Reel Dad: Remastered film 'F.T.A' takes viewers back to Vietnam War era Jane Fonda

Movie poster for "F.T.A."

Movie poster for “F.T.A.”

IMDb / Contributed photo

There’s a moment in the recently remastered documentary “F.T.A.” when a young Jane Fonda grabs a hat and cane and, with a partner, delights a standing-room-only crowd with an entertaining song and dance about America’s involvement in the Vietnam War. As someone who has cherished Fonda for decades, I thought I had seen her do just about everything on stage or screen. But I never expected the two time Oscar winner to emerge as a musical performer. Even for just a moment.

The chance to experience a singing and dancing Fonda aside, watching “F.T.A.” nearly 50 years after it was briefly released takes us back to a time when speaking against U.S. participation in a war was not yet ready for public consumption. This time capsule of a film - beautifully shot and assembled in 1972 by Francine Parker -deserved a better fate than to quickly disappear from our screens and our memories. At the time, Parker had something to say about the free speech. That message, as timely as it was way back then, is even more essential today. Fortunately, this movie has reappeared.

“F.T.A.” - the acronym standing for various expressions including “free the army” - was initially billed as a “political vaudeville” that toured U.S. military bases in Hawaii, the Philippines, Okinawa and Japan in 1971 during the Vietnam War. By this time, Fonda was well known for her views on America’s involvement in this conflict and, despite resistance to her opinions, she was able to book the show before audiences of American soldiers. Moviemaker Parker captures the exuberance on stage, and the excitement in the crowds, as Fonda, Donald Sutherland and others from Hollywood perform songs and sketches that make fun of certain aspects of the conflict while calling for the end to our country’s involvement in another land’s dispute. As the film celebrates the spontaneity of the performances, what fascinates is how it captures what’s inside the hearts of the soldiers in the audience. Years later, the events on stage amuse while the thoughtful observations of the crowd remind us why so many voices are needed to create any type of rich discussion.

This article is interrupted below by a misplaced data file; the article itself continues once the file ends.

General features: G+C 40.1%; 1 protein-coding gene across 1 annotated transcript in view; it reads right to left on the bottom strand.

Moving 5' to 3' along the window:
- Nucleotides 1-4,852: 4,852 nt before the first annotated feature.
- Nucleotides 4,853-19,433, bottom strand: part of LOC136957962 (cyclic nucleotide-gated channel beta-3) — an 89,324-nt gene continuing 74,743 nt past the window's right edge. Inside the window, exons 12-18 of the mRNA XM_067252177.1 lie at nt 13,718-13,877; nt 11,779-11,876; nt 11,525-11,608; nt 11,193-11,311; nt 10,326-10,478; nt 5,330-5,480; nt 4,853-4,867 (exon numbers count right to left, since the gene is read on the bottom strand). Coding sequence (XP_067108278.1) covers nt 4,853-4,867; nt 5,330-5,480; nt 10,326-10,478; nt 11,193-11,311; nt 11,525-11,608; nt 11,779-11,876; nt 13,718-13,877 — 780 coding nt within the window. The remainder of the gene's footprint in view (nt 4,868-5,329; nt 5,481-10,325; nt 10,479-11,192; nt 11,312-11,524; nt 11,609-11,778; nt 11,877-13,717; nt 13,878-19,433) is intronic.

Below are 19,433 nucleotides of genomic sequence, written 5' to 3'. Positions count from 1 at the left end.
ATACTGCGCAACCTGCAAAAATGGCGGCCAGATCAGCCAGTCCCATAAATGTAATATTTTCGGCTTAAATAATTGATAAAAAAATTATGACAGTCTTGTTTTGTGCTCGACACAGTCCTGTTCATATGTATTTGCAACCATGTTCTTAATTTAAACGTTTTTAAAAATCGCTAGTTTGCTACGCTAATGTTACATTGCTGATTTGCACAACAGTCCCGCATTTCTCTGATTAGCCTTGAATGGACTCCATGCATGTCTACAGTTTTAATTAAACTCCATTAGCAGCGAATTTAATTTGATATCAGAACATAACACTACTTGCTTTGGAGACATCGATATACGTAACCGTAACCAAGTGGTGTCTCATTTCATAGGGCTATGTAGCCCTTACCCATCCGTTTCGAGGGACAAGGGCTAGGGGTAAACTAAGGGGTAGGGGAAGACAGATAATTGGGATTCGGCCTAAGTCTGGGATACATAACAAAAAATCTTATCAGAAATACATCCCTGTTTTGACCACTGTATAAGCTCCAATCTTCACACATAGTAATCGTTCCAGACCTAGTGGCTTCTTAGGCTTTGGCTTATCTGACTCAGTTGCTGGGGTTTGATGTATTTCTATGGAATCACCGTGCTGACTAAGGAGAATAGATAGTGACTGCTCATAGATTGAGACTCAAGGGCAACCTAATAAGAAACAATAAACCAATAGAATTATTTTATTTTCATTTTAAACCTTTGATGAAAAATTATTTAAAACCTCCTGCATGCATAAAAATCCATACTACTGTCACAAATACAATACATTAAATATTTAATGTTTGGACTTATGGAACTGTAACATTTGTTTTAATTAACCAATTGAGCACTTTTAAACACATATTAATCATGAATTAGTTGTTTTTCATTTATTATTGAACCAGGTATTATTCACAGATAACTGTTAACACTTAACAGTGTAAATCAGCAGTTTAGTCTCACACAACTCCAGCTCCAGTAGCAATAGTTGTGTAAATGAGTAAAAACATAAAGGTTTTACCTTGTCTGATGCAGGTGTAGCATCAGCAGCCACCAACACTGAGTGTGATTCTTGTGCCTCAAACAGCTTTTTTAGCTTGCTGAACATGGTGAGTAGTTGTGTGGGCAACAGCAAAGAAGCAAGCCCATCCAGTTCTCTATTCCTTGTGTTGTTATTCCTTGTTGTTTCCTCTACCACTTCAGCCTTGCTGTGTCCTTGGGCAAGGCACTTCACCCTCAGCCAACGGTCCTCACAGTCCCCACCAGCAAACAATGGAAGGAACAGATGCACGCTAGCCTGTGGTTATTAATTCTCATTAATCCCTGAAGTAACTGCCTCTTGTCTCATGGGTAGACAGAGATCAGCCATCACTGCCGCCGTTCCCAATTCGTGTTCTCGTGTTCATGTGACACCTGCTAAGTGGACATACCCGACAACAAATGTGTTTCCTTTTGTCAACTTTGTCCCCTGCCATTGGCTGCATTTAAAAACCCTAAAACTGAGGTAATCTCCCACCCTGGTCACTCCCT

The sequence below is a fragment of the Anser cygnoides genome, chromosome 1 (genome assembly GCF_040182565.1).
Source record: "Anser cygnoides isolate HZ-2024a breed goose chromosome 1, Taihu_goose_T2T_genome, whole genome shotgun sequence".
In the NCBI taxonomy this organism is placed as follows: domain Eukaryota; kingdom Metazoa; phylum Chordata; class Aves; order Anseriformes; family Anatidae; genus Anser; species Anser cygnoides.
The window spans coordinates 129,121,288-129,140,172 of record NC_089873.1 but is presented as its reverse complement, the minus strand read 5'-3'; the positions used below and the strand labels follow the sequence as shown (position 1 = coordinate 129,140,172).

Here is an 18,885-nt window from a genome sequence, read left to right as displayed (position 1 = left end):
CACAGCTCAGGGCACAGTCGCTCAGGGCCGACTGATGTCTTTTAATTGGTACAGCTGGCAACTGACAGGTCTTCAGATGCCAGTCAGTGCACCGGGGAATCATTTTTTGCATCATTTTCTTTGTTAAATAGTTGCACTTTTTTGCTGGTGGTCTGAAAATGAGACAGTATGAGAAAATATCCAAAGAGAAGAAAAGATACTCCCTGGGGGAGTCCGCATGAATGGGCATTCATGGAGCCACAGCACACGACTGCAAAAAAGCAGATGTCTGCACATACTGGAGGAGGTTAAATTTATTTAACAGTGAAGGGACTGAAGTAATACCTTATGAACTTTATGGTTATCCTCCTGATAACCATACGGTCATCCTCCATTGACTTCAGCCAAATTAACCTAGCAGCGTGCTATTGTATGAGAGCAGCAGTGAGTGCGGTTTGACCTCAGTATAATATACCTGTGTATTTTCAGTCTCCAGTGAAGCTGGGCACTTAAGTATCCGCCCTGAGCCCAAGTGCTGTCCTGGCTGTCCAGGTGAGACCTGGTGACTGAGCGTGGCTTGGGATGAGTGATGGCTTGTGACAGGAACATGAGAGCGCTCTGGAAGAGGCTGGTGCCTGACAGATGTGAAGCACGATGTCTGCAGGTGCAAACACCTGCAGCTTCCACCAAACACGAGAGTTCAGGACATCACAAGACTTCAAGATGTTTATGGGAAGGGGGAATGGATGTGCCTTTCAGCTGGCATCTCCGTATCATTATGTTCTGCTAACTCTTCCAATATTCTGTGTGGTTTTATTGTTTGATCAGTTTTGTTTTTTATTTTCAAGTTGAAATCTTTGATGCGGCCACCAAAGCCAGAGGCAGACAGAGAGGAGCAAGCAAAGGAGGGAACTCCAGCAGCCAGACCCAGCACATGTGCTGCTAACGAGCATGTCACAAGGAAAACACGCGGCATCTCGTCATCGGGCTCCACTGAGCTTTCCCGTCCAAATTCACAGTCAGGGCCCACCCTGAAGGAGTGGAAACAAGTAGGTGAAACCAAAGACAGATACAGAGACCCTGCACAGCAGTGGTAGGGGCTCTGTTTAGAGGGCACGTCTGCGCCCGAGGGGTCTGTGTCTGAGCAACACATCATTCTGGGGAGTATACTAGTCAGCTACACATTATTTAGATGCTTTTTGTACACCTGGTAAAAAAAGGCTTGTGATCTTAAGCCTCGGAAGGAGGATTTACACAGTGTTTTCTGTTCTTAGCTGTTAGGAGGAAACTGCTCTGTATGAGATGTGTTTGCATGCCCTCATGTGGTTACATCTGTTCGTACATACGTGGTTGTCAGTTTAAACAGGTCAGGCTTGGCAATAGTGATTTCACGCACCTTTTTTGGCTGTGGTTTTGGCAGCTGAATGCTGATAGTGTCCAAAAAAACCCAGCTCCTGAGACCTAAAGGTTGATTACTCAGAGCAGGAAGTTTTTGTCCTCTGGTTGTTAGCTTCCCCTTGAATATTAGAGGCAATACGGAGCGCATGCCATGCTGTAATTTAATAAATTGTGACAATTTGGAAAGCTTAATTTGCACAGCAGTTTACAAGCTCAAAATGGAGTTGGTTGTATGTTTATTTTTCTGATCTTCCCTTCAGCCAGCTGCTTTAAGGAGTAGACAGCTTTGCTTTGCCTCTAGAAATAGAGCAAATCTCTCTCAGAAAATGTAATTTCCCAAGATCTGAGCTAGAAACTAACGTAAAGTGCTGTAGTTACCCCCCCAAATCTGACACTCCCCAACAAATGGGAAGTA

Looking back, making sure all voices were heard may not have been a national priority in 1972 when the film was released. Despite strong reviews, “F.T.A.” was pulled from theaters a week after it arrived, seemingly never to be heard of again. Now thanks to IndieCollect, with funding from the Hollywood Foreign Press Association, this restoration enables us to look at the film, the experience it preserves, as well as the times it illustrates. We learn from this journey that, no matter what we may not want to hear, we have few good reasons to stop listening. Everything we see today in “F.T.A.,” just as it first appeared on screen years ago, emerges from the passion these people express for what the United States can be as well as the fear of what we become when we forget ourselves. That’s why this old movie feels, all of sudden, so very new.

Plus, we get to see Fonda sing and dance.

“F.T.A.” runs 1 hour, 37 minutes. The film is rated R. It is available for streaming at The Brattlite virtual cinema at watch.eventive.org/brattletheatre.

Summary: F.T.A.

Content: High. This restored documentary, from 1972, captures the energy behind voices that articulate resistance to American involvement in the Vietnam War.

Entertainment: High. Thanks to the efforts of IndieCollect, this film can be seen for the first time since it was first released and quickly withdrawn.

Message: High. How the performers on stage package their views, and how members of the audience react to what they see and hear, creates a fascinating look at what we learn when we listen.

Relevance: High. Any opportunity to look back in time to rediscover lessons that may apply today can be relevant.

Opportunity for Dialogue: High. The movie can prompt conversation between you and your older children about a moment in time in American history. But it's not a film for the entire family.